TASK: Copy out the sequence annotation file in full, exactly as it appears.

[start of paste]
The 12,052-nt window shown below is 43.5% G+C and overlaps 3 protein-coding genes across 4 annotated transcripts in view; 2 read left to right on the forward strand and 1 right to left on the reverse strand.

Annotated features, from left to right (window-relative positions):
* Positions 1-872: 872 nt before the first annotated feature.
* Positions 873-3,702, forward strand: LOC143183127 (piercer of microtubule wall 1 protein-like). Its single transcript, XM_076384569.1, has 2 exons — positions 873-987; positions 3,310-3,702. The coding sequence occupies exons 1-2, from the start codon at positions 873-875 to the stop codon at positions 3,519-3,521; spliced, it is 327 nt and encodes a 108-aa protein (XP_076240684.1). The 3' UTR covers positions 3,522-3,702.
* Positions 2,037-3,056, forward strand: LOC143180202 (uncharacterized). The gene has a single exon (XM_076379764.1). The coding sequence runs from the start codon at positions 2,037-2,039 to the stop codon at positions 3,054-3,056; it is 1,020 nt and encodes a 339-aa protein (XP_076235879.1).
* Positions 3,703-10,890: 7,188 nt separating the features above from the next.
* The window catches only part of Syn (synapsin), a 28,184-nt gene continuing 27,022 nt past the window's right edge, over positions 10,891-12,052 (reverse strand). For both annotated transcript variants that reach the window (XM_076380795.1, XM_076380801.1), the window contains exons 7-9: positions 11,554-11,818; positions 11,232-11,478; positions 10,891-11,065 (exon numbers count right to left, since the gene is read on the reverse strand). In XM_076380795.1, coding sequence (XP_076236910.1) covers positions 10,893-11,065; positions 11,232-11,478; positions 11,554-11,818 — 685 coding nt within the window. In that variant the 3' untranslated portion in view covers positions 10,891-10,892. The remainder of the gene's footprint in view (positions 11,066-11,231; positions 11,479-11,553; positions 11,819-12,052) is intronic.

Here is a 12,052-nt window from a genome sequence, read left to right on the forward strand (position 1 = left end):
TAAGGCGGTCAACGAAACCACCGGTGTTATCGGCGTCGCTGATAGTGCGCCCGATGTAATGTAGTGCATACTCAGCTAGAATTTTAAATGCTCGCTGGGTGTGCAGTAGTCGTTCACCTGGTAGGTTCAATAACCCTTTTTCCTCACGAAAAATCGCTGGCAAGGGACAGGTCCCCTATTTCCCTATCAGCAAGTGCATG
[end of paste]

The 12,052-nt window shown below is 43.5% G+C and overlaps 3 protein-coding genes across 4 annotated transcripts in view; 2 read left to right on the forward strand and 1 right to left on the reverse strand.

Annotated features, from left to right (window-relative positions):
* Positions 1-872: 872 nt before the first annotated feature.
* Positions 873-3,702, forward strand: LOC143183127 (piercer of microtubule wall 1 protein-like). Its single transcript, XM_076384569.1, has 2 exons — positions 873-987; positions 3,310-3,702. The coding sequence occupies exons 1-2, from the start codon at positions 873-875 to the stop codon at positions 3,519-3,521; spliced, it is 327 nt and encodes a 108-aa protein (XP_076240684.1). The 3' UTR covers positions 3,522-3,702.
* Positions 2,037-3,056, forward strand: LOC143180202 (uncharacterized). The gene has a single exon (XM_076379764.1). The coding sequence runs from the start codon at positions 2,037-2,039 to the stop codon at positions 3,054-3,056; it is 1,020 nt and encodes a 339-aa protein (XP_076235879.1).
* Positions 3,703-10,890: 7,188 nt separating the features above from the next.
* The window catches only part of Syn (synapsin), a 28,184-nt gene continuing 27,022 nt past the window's right edge, over positions 10,891-12,052 (reverse strand). For both annotated transcript variants that reach the window (XM_076380795.1, XM_076380801.1), the window contains exons 7-9: positions 11,554-11,818; positions 11,232-11,478; positions 10,891-11,065 (exon numbers count right to left, since the gene is read on the reverse strand). In XM_076380795.1, coding sequence (XP_076236910.1) covers positions 10,893-11,065; positions 11,232-11,478; positions 11,554-11,818 — 685 coding nt within the window. In that variant the 3' untranslated portion in view covers positions 10,891-10,892. The remainder of the gene's footprint in view (positions 11,066-11,231; positions 11,479-11,553; positions 11,819-12,052) is intronic.

Here is a 12,052-nt window from a genome sequence, read left to right on the forward strand (position 1 = left end):
TAAGGCGGTCAACGAAACCACCGGTGTTATCGGCGTCGCTGATAGTGCGCCCGATGTAATGTAGTGCATACTCAGCTAGAATTTTAAATGCTCGCTGGGTGTGCAGTAGTCGTTCACCTGGTAGGTTCAATAACCCTTTTTCCTCACGAAAAATCGCTGGCAAGGGACAGGTCCCCTATTTCCCTATCAGCAAGTGCATG